Peg Elefant
Hadassah National Vice President

Max, Me and Hadassah Neurim Youth Village in Israel

"Max" and the author at Hadassah Neurim Youth Village in Israel. Photo courtesy of Hadassah.
Max Ohayon and the author at Hadassah Neurim Youth Village in Israel. Photo courtesy of Hadassah.
Max Ohayon and the biokitchen at Hadassah Neurim Youth Village in Israel. Photo courtesy of Hadassah.
Hadassah Neurim Youth Village’s biotoilet. Photo courtesy of Hadassah.
Photo courtesy of the author (photo with donkey)
Artwork courtesy of the author (collage)

I had just abruptly left the tour which was part of my personal schedule of activities prior to Hadassah’s recent 100th Convention in Jerusalem this past November. Large groups are not conducive to artists! The ensuing story I could not have imagined. It starts with watercolors, goats, and curious donkeys who snuffled my art pack, then morphs into the most astounding conversation with Maxim Ohayon, biology teacher extraordinaire at Hadassah Neurim, one of Hadassah’s preeminent Youth Aliyah projects. And just what did we discuss? Biotoilets, transfer of learning, mathematics, ecology, and educational philosophy!

First, a bit of background:  Hadassah Neurim Youth Village sits on the edge of the Mediterranean, just a mile south of Beit Yanai Beach, about 15 miles south of Haifa. “Gorgeous” is an understatement. Hadassah Neurim serves a diversity of youth, both ethnically and economically, in their on-site education programs. Their unique specialty programs, including Surf Therapy (ask me later…I surfed in my younger years!), Music Therapy, Canine Therapy, support children, building self-confidence and teamwork, to name just a couple of skills that are essential to academic success.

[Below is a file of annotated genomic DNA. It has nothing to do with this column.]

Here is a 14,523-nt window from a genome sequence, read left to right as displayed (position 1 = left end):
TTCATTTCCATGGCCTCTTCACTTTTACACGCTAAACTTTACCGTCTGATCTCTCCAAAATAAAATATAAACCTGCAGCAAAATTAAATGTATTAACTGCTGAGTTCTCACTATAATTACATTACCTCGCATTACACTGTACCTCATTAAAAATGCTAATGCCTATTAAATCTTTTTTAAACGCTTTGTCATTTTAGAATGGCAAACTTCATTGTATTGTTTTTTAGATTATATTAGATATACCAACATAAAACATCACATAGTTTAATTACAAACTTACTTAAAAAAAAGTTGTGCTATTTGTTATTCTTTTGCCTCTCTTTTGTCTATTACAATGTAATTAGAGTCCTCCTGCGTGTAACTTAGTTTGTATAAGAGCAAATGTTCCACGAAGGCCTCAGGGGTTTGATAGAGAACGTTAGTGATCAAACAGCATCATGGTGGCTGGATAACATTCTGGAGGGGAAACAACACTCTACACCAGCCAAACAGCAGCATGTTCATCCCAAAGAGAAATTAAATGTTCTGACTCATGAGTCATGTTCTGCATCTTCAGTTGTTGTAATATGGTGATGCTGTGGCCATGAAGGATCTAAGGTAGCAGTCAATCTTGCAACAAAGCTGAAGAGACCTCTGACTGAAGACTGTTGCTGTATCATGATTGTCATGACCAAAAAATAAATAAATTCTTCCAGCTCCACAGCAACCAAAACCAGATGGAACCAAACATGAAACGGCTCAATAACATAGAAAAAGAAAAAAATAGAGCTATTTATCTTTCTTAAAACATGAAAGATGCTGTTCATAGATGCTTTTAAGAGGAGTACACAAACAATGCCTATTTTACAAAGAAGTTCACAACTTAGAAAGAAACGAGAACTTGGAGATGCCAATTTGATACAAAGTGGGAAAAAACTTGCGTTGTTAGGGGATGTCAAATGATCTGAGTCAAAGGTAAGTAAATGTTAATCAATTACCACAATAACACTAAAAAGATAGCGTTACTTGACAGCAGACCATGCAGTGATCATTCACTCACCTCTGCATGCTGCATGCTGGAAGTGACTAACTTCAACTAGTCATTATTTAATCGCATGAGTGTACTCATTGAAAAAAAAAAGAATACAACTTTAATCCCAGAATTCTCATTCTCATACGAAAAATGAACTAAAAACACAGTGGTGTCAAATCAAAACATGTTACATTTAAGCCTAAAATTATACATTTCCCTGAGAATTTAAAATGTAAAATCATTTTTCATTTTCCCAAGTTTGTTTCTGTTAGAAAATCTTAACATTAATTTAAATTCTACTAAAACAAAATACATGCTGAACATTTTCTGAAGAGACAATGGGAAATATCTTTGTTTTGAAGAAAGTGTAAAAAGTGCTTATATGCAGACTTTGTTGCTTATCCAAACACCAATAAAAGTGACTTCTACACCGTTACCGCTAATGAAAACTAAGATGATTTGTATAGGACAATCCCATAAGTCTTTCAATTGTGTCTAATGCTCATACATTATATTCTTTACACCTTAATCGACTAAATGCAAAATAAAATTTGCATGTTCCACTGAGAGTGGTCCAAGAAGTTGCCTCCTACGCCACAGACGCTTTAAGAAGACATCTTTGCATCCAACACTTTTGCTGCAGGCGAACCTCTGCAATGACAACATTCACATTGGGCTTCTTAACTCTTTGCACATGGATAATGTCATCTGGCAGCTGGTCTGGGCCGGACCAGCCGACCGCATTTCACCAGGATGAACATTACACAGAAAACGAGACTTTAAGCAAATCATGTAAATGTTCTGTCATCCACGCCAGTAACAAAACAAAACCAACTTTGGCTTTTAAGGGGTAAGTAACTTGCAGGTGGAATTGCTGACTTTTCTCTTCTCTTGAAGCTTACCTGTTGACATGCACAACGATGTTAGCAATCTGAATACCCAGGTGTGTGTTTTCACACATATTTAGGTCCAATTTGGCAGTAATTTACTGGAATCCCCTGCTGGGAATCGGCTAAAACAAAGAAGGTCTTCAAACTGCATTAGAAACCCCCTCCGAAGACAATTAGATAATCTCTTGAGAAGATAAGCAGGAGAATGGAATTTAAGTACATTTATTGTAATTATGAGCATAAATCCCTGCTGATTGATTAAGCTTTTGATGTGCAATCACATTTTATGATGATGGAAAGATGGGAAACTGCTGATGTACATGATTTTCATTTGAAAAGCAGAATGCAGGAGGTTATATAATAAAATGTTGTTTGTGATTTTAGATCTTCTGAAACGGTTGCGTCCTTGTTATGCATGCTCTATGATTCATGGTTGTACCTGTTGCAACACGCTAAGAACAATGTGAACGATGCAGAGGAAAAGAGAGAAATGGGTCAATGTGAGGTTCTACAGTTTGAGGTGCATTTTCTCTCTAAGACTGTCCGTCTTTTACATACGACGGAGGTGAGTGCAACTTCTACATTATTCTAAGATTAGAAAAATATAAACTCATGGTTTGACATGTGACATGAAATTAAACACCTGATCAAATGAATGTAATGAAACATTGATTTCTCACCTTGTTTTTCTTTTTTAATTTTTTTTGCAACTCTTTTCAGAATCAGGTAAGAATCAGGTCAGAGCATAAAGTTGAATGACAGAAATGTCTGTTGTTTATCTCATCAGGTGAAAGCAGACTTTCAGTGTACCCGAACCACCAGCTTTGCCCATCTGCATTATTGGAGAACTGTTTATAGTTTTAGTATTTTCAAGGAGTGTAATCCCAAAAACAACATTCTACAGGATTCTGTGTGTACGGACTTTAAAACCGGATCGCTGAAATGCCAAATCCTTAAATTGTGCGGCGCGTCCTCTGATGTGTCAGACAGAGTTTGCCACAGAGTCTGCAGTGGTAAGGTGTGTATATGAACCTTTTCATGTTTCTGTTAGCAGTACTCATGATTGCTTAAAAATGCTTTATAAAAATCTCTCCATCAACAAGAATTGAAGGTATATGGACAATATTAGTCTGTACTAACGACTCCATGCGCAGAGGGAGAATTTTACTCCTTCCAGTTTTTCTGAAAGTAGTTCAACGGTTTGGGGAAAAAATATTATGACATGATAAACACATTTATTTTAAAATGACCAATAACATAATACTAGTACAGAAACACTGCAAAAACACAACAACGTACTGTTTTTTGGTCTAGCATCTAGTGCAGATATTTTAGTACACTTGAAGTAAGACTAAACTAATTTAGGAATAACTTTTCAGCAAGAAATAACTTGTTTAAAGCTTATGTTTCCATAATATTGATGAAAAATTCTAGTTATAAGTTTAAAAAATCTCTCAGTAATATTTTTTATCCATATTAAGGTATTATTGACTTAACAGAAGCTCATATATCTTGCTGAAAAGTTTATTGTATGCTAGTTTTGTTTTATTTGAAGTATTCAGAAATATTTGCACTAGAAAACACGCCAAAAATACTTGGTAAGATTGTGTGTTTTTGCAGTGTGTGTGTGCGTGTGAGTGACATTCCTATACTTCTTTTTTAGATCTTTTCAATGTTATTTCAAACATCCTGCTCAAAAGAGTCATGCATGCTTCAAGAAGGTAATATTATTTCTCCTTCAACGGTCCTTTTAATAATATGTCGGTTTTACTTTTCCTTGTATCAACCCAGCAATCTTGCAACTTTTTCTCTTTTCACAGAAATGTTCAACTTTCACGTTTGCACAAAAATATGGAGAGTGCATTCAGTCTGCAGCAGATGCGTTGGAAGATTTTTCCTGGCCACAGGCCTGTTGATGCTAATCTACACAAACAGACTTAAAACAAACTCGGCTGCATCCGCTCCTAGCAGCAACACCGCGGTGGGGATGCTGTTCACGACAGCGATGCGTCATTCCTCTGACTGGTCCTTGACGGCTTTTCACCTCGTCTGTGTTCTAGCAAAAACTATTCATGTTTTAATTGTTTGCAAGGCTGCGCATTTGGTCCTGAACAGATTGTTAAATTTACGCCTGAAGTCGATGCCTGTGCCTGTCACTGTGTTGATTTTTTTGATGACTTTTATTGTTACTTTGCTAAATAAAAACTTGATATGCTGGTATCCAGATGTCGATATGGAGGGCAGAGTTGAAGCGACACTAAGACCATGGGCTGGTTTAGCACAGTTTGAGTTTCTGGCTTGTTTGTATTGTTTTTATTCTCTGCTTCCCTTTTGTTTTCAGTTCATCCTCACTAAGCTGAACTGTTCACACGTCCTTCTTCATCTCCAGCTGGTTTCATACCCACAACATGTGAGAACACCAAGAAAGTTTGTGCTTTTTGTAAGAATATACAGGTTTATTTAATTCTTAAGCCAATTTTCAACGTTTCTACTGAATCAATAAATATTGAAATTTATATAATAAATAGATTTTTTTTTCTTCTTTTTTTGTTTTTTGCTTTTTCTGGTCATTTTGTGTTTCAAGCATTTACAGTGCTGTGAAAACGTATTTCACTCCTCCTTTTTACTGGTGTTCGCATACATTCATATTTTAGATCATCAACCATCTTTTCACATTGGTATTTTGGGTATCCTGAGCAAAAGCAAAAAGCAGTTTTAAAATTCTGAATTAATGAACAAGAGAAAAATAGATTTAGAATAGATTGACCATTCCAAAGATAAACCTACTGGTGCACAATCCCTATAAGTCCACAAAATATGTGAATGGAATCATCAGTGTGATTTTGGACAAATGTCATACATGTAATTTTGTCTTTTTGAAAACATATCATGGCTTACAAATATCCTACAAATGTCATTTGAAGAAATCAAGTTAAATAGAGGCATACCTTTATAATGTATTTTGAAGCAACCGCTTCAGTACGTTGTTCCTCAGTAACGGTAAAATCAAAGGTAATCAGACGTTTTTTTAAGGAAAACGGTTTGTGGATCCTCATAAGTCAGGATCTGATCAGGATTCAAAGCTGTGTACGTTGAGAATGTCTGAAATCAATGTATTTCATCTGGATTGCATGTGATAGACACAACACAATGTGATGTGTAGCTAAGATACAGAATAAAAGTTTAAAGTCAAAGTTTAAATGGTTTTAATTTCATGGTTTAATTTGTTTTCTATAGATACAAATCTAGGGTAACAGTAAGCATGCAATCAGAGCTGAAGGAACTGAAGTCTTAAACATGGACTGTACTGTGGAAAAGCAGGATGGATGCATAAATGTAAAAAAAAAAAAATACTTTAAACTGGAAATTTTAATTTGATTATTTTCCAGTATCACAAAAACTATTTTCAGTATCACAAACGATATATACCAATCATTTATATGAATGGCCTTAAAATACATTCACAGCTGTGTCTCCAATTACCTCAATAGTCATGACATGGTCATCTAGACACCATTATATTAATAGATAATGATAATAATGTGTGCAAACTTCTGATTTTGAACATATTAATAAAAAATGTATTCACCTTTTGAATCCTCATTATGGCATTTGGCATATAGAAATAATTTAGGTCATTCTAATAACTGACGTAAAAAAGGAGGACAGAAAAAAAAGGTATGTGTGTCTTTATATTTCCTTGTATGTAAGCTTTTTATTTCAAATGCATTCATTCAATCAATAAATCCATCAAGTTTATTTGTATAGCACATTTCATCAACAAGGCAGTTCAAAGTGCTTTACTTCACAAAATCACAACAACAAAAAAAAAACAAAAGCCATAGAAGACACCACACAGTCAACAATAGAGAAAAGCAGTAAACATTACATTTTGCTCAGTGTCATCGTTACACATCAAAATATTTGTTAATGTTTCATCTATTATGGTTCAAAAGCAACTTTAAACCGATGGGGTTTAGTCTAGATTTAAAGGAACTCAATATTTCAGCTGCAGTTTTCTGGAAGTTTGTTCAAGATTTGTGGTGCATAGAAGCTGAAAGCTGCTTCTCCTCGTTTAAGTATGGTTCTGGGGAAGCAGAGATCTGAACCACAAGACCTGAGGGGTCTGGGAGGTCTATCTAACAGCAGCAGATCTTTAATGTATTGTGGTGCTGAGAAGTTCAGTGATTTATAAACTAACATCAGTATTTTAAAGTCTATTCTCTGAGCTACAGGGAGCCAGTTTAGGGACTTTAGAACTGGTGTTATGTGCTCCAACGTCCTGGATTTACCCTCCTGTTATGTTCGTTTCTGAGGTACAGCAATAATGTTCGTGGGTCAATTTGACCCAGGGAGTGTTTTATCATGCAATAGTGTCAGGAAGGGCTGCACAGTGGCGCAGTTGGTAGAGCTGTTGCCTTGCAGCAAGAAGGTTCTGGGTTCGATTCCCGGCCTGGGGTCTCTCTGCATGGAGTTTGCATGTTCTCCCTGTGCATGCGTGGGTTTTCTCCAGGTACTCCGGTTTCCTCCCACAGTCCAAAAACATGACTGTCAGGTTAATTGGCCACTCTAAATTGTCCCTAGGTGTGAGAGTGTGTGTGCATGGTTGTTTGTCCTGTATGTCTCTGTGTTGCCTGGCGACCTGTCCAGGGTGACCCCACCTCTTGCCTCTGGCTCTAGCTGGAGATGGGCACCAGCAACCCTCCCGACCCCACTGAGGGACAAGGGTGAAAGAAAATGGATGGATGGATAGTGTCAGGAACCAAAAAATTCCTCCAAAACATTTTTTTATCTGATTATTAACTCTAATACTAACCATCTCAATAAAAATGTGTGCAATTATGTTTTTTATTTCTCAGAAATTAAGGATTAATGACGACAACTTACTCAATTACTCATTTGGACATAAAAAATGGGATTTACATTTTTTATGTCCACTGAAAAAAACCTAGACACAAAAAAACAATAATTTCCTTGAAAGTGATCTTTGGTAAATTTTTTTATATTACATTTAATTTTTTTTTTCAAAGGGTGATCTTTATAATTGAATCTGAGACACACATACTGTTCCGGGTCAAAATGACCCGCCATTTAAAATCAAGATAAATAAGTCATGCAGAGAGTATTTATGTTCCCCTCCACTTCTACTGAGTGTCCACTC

But I digress. This is a story about Maxim and what he is doing, not only for the students of Hadassah Neurim, but for innovations in the education profession. It’s a long story—you get the condensed version!

Max and the students built the kitchen and rest area you see. The skills: mathematics, engineering, design, writing, teamwork, communication, research, collaboration. And more.

Max and the students built the biotoilet. The gas (pardon the pun) from the biotoilet fuels the kitchen appliances: stove, refrigerator, electrical. The lifelong skills: innovative thinking, curiosity, problem solving, diverse thinking, sense of humor, collaboration, experimentation, utilizing the scientific process, perseverance. And more.

You get the picture. In our minds (Max and I think alike!), there is no such thing as extracurricular programming and academic programming as two separate entities. They are all one and the same with the same goal: programming that supports creative development and furthers the cause for a solid foundation for our youth.

“Who ARE you?” Max asked in astonishment. My reply: “I am an artist. I paint exclusively in support of Hadassah, Max. And YOU are now part of my story.” Max, I can’t wait to see you again!

Thank you, Marcie Natan, Einat Reich, and Shiri Wallerstein for setting up my fabulous day at Hadassah Neurim.

My wish for all of you: may you all visit Hadassah Neurim and meet Max—get the longer story!

Visit my art and read my story: .

You can support Hadassah Youth Aliyah! How to select a painting and support Hadassah Youth Aliyah:

About the Author
Hadassah National Vice President Peg Elefant has demonstrated exemplary leadership over her 40-plus years at Hadassah, including service as a: Creative Consultant, Curriculum Developer and Chair for Building Hadassah Community; National Leadership Vice-Chair; President, Pacific Northwest Region; and National Online Training Chair. Peg has been intricately involved in Hadassah leadership, creating and delivering trainings for region presidents, multi-region conferences and individual regions. Having served on the Constitution and Governance Committee, Peg has a deep understanding of Hadassah’s constitution and bylaws and how they support the operations of the organization. As an artist, Peg paints both in Israel and at home in Oregon. She believes that art is a way of communicating a sense of place and has shared her knowledge and artwork with multiple regions. Originally from Northern California, Peg has lived in Corvallis, Oregon for over 40 years, where she first encountered and developed a passion for Hadassah.
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